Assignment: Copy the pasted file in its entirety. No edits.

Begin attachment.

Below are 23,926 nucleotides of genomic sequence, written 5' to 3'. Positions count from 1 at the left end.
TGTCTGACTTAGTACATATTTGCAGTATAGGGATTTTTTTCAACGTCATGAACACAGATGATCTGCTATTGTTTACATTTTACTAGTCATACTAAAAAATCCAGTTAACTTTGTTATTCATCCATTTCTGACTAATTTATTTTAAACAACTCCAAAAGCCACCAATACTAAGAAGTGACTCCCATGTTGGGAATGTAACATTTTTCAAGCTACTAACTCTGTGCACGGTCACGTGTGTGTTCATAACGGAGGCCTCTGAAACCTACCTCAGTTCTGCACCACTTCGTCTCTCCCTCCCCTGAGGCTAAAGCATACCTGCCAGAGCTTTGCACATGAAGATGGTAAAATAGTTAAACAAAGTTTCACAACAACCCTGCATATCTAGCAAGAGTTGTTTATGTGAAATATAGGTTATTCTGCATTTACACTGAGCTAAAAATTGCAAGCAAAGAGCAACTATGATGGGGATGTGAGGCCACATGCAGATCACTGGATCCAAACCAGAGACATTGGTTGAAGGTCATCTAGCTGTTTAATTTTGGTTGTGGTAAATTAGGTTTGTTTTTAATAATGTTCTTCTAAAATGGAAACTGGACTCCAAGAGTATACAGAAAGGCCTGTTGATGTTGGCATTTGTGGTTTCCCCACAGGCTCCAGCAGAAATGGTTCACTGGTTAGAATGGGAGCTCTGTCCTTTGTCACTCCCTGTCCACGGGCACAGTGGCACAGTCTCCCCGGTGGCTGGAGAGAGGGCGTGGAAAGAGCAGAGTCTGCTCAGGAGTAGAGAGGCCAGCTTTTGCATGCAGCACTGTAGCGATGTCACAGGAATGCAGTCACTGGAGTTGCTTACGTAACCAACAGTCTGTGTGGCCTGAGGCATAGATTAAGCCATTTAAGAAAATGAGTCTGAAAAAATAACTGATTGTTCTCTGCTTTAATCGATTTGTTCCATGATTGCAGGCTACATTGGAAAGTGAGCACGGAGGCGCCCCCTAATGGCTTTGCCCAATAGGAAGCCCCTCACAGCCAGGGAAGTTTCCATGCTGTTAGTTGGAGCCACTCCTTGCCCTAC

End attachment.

Below are 23,926 nucleotides of genomic sequence, written 5' to 3'. Positions count from 1 at the left end.
TGTCTGACTTAGTACATATTTGCAGTATAGGGATTTTTTTCAACGTCATGAACACAGATGATCTGCTATTGTTTACATTTTACTAGTCATACTAAAAAATCCAGTTAACTTTGTTATTCATCCATTTCTGACTAATTTATTTTAAACAACTCCAAAAGCCACCAATACTAAGAAGTGACTCCCATGTTGGGAATGTAACATTTTTCAAGCTACTAACTCTGTGCACGGTCACGTGTGTGTTCATAACGGAGGCCTCTGAAACCTACCTCAGTTCTGCACCACTTCGTCTCTCCCTCCCCTGAGGCTAAAGCATACCTGCCAGAGCTTTGCACATGAAGATGGTAAAATAGTTAAACAAAGTTTCACAACAACCCTGCATATCTAGCAAGAGTTGTTTATGTGAAATATAGGTTATTCTGCATTTACACTGAGCTAAAAATTGCAAGCAAAGAGCAACTATGATGGGGATGTGAGGCCACATGCAGATCACTGGATCCAAACCAGAGACATTGGTTGAAGGTCATCTAGCTGTTTAATTTTGGTTGTGGTAAATTAGGTTTGTTTTTAATAATGTTCTTCTAAAATGGAAACTGGACTCCAAGAGTATACAGAAAGGCCTGTTGATGTTGGCATTTGTGGTTTCCCCACAGGCTCCAGCAGAAATGGTTCACTGGTTAGAATGGGAGCTCTGTCCTTTGTCACTCCCTGTCCACGGGCACAGTGGCACAGTCTCCCCGGTGGCTGGAGAGAGGGCGTGGAAAGAGCAGAGTCTGCTCAGGAGTAGAGAGGCCAGCTTTTGCATGCAGCACTGTAGCGATGTCACAGGAATGCAGTCACTGGAGTTGCTTACGTAACCAACAGTCTGTGTGGCCTGAGGCATAGATTAAGCCATTTAAGAAAATGAGTCTGAAAAAATAACTGATTGTTCTCTGCTTTAATCGATTTGTTCCATGATTGCAGGCTACATTGGAAAGTGAGCACGGAGGCGCCCCCTAATGGCTTTGCCCAATAGGAAGCCCCTCACAGCCAGGGAAGTTTCCATGCTGTTAGTTGGAGCCACTCCTTGCCCTAC